Coenzyme Q10 (also known as Q10 or ubiquinone) is a vitamin-like substance that plays a key role in the body's energy supply mechanism.
Q10 acts in conjunction with enzymes which convert sugars and fat into energy, in the form of the molecule ATP. This process occurs within the mitochondria, specialised structures found in all cells. Tissues with a high energy requirement (heart, skeletal muscles and liver) are particularly dependent on this process and an adequate supply of Q10.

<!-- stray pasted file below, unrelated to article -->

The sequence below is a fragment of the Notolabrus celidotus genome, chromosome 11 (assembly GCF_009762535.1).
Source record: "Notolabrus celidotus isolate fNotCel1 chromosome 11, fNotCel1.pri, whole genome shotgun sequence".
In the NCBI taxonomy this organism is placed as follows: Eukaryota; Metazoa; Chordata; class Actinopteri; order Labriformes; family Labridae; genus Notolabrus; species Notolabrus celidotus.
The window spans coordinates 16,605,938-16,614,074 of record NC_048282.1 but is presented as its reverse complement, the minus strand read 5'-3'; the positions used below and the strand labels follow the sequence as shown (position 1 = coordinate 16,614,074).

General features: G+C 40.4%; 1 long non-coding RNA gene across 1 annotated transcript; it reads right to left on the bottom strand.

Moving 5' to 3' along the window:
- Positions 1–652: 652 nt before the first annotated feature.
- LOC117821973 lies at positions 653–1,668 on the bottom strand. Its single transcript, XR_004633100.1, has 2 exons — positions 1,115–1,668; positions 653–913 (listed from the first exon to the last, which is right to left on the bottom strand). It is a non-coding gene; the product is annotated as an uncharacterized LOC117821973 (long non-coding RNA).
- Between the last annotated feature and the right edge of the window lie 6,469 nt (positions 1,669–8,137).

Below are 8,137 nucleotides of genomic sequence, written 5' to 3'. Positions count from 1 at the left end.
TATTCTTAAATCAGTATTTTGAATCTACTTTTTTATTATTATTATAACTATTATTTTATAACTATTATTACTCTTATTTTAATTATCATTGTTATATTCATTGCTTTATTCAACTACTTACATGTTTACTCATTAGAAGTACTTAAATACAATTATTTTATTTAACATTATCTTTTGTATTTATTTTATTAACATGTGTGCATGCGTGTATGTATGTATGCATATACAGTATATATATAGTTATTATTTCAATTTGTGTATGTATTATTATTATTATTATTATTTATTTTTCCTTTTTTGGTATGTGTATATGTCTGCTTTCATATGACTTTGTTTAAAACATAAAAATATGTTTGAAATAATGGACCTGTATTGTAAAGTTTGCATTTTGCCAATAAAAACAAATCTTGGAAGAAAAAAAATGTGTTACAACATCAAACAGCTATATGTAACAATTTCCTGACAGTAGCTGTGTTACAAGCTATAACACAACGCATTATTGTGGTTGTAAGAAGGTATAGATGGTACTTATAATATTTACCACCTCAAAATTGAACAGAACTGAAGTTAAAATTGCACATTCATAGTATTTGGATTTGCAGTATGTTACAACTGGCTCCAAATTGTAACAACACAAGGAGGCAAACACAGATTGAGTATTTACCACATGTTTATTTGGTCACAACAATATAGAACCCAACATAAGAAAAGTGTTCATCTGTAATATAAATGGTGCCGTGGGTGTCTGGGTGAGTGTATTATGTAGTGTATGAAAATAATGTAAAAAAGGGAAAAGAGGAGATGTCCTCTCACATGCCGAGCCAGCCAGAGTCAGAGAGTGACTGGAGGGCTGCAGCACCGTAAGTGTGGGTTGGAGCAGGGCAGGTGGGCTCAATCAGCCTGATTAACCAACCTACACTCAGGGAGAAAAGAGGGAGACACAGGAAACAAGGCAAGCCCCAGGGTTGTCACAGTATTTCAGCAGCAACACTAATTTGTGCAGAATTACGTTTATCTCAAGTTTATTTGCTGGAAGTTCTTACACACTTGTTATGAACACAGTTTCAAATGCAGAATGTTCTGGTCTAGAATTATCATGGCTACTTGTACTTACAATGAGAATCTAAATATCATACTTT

Q10 is also important as a lipid-soluble antioxidant, protecting cell membranes (particularly those of the mitochondrion) from the damaging effects of free radicals.
Although some Q10 is obtained from the normal diet, most Q10 is manufactured within the body (e.g. by the liver). As people age, the capacity of the body to produce Q10 decreases; optimal Q10 production occurs around the mid-twenties, and decreases thereafter.
Q10 levels may also be depleted by intense physical exercise, illness or lipid-lowering statin drugs. Dietary supplementation with Q10 therefore provides a mechanism to maintain adequate Q10 levels within the body.